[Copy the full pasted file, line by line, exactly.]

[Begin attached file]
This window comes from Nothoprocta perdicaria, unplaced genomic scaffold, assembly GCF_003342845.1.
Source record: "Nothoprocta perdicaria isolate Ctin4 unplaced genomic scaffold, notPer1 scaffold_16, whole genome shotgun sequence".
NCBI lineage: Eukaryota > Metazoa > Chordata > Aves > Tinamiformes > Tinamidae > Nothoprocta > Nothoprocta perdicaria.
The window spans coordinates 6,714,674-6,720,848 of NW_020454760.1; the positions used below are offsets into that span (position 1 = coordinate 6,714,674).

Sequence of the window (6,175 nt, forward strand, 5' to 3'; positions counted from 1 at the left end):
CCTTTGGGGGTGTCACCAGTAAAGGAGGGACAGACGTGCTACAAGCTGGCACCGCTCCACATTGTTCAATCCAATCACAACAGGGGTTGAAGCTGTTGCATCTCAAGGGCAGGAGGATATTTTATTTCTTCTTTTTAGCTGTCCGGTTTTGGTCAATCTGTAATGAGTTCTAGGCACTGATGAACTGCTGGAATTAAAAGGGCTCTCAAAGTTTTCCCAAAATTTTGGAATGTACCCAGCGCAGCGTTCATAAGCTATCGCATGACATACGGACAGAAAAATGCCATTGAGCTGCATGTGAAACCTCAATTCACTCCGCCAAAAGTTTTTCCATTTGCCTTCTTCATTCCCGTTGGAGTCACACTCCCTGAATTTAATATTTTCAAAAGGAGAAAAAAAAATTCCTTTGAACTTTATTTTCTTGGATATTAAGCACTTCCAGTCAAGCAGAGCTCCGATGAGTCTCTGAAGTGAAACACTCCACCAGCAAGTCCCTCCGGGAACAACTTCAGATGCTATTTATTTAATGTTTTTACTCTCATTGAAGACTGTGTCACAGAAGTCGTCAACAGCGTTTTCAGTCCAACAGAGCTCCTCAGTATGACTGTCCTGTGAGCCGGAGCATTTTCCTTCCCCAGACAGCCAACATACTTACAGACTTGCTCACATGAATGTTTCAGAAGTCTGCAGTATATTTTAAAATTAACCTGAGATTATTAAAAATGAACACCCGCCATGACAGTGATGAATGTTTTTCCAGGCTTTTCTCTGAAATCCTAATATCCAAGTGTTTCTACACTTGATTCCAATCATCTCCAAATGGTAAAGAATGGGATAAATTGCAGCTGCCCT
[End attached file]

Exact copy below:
This window comes from Nothoprocta perdicaria, unplaced genomic scaffold, assembly GCF_003342845.1.
Source record: "Nothoprocta perdicaria isolate Ctin4 unplaced genomic scaffold, notPer1 scaffold_16, whole genome shotgun sequence".
NCBI lineage: Eukaryota > Metazoa > Chordata > Aves > Tinamiformes > Tinamidae > Nothoprocta > Nothoprocta perdicaria.
The window spans coordinates 6,714,674-6,720,848 of NW_020454760.1; the positions used below are offsets into that span (position 1 = coordinate 6,714,674).

Sequence of the window (6,175 nt, forward strand, 5' to 3'; positions counted from 1 at the left end):
CCTTTGGGGGTGTCACCAGTAAAGGAGGGACAGACGTGCTACAAGCTGGCACCGCTCCACATTGTTCAATCCAATCACAACAGGGGTTGAAGCTGTTGCATCTCAAGGGCAGGAGGATATTTTATTTCTTCTTTTTAGCTGTCCGGTTTTGGTCAATCTGTAATGAGTTCTAGGCACTGATGAACTGCTGGAATTAAAAGGGCTCTCAAAGTTTTCCCAAAATTTTGGAATGTACCCAGCGCAGCGTTCATAAGCTATCGCATGACATACGGACAGAAAAATGCCATTGAGCTGCATGTGAAACCTCAATTCACTCCGCCAAAAGTTTTTCCATTTGCCTTCTTCATTCCCGTTGGAGTCACACTCCCTGAATTTAATATTTTCAAAAGGAGAAAAAAAAATTCCTTTGAACTTTATTTTCTTGGATATTAAGCACTTCCAGTCAAGCAGAGCTCCGATGAGTCTCTGAAGTGAAACACTCCACCAGCAAGTCCCTCCGGGAACAACTTCAGATGCTATTTATTTAATGTTTTTACTCTCATTGAAGACTGTGTCACAGAAGTCGTCAACAGCGTTTTCAGTCCAACAGAGCTCCTCAGTATGACTGTCCTGTGAGCCGGAGCATTTTCCTTCCCCAGACAGCCAACATACTTACAGACTTGCTCACATGAATGTTTCAGAAGTCTGCAGTATATTTTAAAATTAACCTGAGATTATTAAAAATGAACACCCGCCATGACAGTGATGAATGTTTTTCCAGGCTTTTCTCTGAAATCCTAATATCCAAGTGTTTCTACACTTGATTCCAATCATCTCCAAATGGTAAAGAATGGGATAAATTGCAGCTGCCCT